It had been ages — OK, five unbearably long weeks — since the last opportunity to sit inside the city machine and listen to progress slowly ticking, but from the looks of things it must have been much longer. Posted over the parking lot outside was a giant orange flag reading "2012," because, obviously, four years had disappeared, right? And just why did so many in attendance have gray hair?

There would soon be answers for all of this and more — 2012 being the prospective opening date for the performing arts center, and blue-rinse Orlando doesn't want another high-rise on Lake Eola, sonny — but much of the actual proceedings were dourly footed in the now. District 6 commissioner Sam Ings brought the joy of dead babies and alcoholism in the black community. Hooray!

Also, there's a $31.4 million budget shortfall. Things will be so much better in 2012.

Item: The city approves a minor subdivision — TBN Studios 4 Square Building — on the west side of Vineland Road and the north side of Conroy Road.

Translation: Rejoice, all ye citizens, for the second coming is nigh. While we all collectively broke a stitch when lavender Jesus poodle Jan Crouch and her allegedly bi-mischievous husband Paul swooped down in a gold-plated chariot last year to rescue the Zionist thrill ride known as the Holy Land Experience, we had all but forgotten their intentions to grow the dubious clay-colored enterprise into a multimedia extravaganza. Until now, that is. The tax shelter where Jesus dies daily is ramping up its piety in a city-sanctioned manner, nearly doubling its real estate with the vacant lot on the other side of the street. Alas, it will not be for a sea-parting water flume or a blasphemer's haunted house, but rather for a spacious studio city to accommodate the global outreach of the Trinity Broadcasting Network and Jan's hair. Evolution, presumably, will not be televised.

Item: The city approves the disposition of real estate (Parcel 554.1) as a small vacant land surplus property to the Florida Department of Transportation.

Translation: Speaking of vacant lots of uselessness, the city acquired this irregularly shaped, I-4—adjacent parcel of land in a rootin'- tootin' tax deed sale way back in 1975, only to realize 33 years later that this tiny parcel between the Princeton Street and Par Street exits would not sprout its own condo and pay for itself. Thankfully, the Florida Department of Transportation is always looking to widen, heighten or frighten and is offering up $25,000 to take it over. Have fun with it, FDOT.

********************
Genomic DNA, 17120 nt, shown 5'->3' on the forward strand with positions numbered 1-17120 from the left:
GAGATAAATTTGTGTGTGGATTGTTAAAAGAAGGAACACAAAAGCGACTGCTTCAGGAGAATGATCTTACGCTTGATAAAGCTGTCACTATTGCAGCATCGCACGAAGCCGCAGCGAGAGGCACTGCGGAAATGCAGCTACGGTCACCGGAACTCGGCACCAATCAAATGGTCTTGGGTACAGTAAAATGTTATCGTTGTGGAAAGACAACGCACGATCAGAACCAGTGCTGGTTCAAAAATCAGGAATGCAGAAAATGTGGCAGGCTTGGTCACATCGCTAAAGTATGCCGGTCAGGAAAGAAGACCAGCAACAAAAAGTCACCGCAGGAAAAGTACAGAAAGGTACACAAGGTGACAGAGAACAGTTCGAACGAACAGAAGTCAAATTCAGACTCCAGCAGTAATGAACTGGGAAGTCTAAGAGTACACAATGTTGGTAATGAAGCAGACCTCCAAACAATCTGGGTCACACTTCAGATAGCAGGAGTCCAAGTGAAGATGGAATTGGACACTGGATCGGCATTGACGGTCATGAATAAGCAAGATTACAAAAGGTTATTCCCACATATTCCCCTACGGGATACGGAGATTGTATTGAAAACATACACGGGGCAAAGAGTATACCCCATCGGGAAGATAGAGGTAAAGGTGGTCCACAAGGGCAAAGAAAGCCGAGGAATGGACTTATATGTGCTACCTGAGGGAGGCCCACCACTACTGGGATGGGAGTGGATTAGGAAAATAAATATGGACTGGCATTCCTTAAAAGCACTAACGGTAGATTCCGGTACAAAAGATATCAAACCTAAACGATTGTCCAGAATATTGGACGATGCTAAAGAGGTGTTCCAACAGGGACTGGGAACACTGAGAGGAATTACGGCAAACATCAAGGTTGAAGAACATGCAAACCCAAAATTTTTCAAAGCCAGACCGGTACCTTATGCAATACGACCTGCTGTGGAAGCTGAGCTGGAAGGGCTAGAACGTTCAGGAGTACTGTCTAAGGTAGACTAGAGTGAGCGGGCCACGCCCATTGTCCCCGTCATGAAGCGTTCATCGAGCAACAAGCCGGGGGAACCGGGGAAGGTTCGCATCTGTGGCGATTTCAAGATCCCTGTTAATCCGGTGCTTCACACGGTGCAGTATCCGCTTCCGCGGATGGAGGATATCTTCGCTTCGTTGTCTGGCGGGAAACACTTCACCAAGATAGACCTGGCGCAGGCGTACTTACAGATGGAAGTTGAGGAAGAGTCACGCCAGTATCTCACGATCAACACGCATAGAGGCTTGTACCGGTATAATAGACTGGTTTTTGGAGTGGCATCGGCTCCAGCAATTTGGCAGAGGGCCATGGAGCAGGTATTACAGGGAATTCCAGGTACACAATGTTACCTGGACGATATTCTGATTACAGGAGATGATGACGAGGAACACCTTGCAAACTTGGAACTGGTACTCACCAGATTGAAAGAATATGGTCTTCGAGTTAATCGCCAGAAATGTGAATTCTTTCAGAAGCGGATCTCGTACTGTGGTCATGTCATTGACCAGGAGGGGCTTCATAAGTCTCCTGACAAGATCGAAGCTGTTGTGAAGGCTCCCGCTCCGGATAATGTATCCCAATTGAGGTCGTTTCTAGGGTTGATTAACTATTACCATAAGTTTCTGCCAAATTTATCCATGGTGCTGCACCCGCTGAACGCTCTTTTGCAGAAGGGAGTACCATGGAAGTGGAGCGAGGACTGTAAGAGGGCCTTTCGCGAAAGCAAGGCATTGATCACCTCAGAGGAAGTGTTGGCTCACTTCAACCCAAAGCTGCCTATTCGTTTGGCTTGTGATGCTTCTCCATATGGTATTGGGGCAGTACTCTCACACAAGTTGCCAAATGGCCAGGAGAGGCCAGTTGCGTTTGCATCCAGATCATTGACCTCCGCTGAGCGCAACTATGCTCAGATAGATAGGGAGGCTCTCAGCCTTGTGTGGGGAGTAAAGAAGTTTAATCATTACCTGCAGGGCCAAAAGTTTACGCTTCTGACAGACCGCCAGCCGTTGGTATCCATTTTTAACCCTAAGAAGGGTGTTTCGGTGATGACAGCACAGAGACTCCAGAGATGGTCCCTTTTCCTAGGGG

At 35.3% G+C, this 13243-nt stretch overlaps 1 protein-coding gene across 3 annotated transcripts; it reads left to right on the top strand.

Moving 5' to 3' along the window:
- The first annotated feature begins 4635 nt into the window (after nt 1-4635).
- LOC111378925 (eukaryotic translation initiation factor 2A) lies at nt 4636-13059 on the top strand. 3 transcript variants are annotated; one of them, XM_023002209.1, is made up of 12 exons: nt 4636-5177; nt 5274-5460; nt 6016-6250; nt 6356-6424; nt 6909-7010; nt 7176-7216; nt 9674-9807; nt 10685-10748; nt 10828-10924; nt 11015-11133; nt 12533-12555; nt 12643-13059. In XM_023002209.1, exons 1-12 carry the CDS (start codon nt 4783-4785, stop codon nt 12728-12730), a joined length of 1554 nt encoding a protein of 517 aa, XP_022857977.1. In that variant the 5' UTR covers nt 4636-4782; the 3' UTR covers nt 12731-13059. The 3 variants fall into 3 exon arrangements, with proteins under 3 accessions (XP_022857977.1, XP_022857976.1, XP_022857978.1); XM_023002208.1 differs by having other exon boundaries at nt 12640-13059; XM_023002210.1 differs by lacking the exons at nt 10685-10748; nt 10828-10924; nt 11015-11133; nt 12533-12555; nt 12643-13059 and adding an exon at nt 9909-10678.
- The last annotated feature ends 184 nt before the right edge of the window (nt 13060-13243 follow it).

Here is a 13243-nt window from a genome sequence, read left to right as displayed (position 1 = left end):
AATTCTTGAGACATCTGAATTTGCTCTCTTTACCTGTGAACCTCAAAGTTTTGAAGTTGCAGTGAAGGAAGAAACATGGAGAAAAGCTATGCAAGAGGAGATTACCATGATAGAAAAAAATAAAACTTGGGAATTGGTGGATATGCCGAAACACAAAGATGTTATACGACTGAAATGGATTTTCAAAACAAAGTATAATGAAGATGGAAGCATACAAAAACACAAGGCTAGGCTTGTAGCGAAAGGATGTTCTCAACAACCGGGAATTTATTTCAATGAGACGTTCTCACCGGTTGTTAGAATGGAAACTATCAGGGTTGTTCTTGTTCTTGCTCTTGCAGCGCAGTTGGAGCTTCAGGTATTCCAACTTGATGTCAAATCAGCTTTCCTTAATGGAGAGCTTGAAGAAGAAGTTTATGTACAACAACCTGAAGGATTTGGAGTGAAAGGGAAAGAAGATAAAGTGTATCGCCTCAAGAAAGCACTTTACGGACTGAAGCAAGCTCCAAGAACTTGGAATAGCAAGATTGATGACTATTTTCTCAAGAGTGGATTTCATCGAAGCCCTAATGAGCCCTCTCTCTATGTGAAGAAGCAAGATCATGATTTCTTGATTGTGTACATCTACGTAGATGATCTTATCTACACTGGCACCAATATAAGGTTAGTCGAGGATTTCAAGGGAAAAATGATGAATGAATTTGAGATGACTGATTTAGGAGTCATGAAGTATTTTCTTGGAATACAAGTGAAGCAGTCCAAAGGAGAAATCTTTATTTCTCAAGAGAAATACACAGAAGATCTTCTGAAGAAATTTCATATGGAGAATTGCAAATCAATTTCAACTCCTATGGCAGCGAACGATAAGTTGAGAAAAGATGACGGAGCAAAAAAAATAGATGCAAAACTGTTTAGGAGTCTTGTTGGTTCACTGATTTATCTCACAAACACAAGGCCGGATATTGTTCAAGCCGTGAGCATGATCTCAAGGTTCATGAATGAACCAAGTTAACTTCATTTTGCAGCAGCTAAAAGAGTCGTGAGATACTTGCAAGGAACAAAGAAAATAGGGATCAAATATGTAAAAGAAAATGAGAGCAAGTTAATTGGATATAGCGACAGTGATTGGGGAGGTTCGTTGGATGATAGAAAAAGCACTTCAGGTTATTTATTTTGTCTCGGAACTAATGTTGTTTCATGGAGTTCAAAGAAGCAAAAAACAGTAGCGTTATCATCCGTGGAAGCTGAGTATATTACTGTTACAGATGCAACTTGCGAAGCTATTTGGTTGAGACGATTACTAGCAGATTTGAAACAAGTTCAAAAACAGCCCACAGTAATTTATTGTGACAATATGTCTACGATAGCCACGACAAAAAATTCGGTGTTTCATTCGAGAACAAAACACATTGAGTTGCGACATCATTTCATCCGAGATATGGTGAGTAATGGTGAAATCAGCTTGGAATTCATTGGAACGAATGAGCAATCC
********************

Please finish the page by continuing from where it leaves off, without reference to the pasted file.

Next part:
Item: The city approves a renewal of its occupancy agreement for a caretaker at Greenwood Cemetery.

Translation: Scott Thorpe and Autumn Reisz (plus their two dogs!) may have found themselves in the best, creepiest predicament in all of Orlando history. Last August, the city thought it would be a good idea to let them live in a single-family dwelling on South Hampton Avenue, adjacent to the Greenwood Cemetery, for free, provided they check the corpse-riddled premises between 5 p.m. and 7 p.m. each weeknight, lock the gates at 7 p.m., and open them on weekends at 7 a.m. Also, no parties! (Even on Halloween?) Well, it appears to have been a perfect, ghoulish fit, as the city is now extending their agreement for two more years with an option for two more two-year renewals. They could be there forever.

Item: The city approves an award to L3 Communications Mobile-Vision Inc. for the purchase of 12 vehicle video systems for the Orlando Police Department drug enforcement division.

Translation: Or, Cops! Actually, the city appears to be concerned not so much about catching criminals on film with this pricey new upgrade as it is monitoring the behavior of its own pushy brigade in times of amped-up confrontation. After reviewing some 30 other systems, the city decided, somewhat hilariously, on the Flashback 2 System as manufactured by L3, because flashbacks and drugs kinda go together. The cost for 12 such candid cameras (including three years of extended service) comes to $112,167, or about $9,300 each. That's 63 eightballs per camera, for those nervously keeping tabs.

Item: The city approves an award to Safety Shoe Distributors LLP for safety shoes.

Translation: Hello. The city plans to spend $60,000 this year on sensible shoes for its staff. Nobody, and I mean nobody, steps on the city's toes. Goodbye.


Never miss a beat

Sign Up Now

Subscribe now to get the latest news delivered right to your inbox.


© 2016 Orlando Weekly

Website powered by Foundation